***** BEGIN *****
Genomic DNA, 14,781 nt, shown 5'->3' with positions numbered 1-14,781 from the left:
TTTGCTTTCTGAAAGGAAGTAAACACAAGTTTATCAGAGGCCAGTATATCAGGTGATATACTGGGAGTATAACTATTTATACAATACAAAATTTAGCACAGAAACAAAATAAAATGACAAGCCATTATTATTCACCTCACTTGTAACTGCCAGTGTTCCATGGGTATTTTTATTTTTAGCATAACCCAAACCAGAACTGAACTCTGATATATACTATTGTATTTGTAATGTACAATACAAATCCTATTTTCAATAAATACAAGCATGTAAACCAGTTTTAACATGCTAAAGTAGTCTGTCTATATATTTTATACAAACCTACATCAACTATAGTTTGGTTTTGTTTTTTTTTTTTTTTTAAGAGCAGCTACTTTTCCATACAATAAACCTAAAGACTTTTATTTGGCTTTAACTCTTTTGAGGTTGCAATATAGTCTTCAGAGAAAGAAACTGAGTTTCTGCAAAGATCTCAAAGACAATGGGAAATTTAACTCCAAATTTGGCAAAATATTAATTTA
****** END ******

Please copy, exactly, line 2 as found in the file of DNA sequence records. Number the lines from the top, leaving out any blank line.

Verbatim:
TTTGCTTTCTGAAAGGAAGTAAACACAAGTTTATCAGAGGCCAGTATATCAGGTGATATACTGGGAGTATAACTATTTATACAATACAAAATTTAGCACAGAAACAAAATAAAATGACAAGCCATTATTATTCACCTCACTTGTAACTGCCAGTGTTCCATGGGTATTTTTATTTTTAGCATAACCCAAACCAGAACTGAACTCTGATATATACTATTGTATTTGTAATGTACAATACAAATCCTATTTTCAATAAATACAAGCATGTAAACCAGTTTTAACATGCTAAAGTAGTCTGTCTATATATTTTATACAAACCTACATCAACTATAGTTTGGTTTTGTTTTTTTTTTTTTTTTAAGAGCAGCTACTTTTCCATACAATAAACCTAAAGACTTTTATTTGGCTTTAACTCTTTTGAGGTTGCAATATAGTCTTCAGAGAAAGAAACTGAGTTTCTGCAAAGATCTCAAAGACAATGGGAAATTTAACTCCAAATTTGGCAAAATATTAATTTA